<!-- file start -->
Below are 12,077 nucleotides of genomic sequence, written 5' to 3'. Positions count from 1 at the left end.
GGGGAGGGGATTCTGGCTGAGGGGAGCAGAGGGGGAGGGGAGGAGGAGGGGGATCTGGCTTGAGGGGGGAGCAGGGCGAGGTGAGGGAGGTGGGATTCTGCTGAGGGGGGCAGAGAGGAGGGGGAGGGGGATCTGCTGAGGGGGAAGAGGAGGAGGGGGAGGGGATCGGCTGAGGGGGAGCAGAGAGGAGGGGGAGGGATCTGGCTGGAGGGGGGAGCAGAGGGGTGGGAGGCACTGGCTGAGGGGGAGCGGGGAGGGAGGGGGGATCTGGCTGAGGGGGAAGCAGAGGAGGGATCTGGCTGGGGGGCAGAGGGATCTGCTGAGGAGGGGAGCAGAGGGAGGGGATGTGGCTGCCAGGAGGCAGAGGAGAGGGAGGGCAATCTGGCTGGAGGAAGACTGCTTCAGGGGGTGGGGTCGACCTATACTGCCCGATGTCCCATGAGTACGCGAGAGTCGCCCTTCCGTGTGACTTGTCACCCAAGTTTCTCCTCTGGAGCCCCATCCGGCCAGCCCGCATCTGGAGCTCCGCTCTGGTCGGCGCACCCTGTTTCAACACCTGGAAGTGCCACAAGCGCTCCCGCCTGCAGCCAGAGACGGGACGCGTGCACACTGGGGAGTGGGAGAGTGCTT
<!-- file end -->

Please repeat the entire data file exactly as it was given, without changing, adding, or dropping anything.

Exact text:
Below are 12,077 nucleotides of genomic sequence, written 5' to 3'. Positions count from 1 at the left end.
GGGGAGGGGATTCTGGCTGAGGGGAGCAGAGGGGGAGGGGAGGAGGAGGGGGATCTGGCTTGAGGGGGGAGCAGGGCGAGGTGAGGGAGGTGGGATTCTGCTGAGGGGGGCAGAGAGGAGGGGGAGGGGGATCTGCTGAGGGGGAAGAGGAGGAGGGGGAGGGGATCGGCTGAGGGGGAGCAGAGAGGAGGGGGAGGGATCTGGCTGGAGGGGGGAGCAGAGGGGTGGGAGGCACTGGCTGAGGGGGAGCGGGGAGGGAGGGGGGATCTGGCTGAGGGGGAAGCAGAGGAGGGATCTGGCTGGGGGGCAGAGGGATCTGCTGAGGAGGGGAGCAGAGGGAGGGGATGTGGCTGCCAGGAGGCAGAGGAGAGGGAGGGCAATCTGGCTGGAGGAAGACTGCTTCAGGGGGTGGGGTCGACCTATACTGCCCGATGTCCCATGAGTACGCGAGAGTCGCCCTTCCGTGTGACTTGTCACCCAAGTTTCTCCTCTGGAGCCCCATCCGGCCAGCCCGCATCTGGAGCTCCGCTCTGGTCGGCGCACCCTGTTTCAACACCTGGAAGTGCCACAAGCGCTCCCGCCTGCAGCCAGAGACGGGACGCGTGCACACTGGGGAGTGGGAGAGTGCTT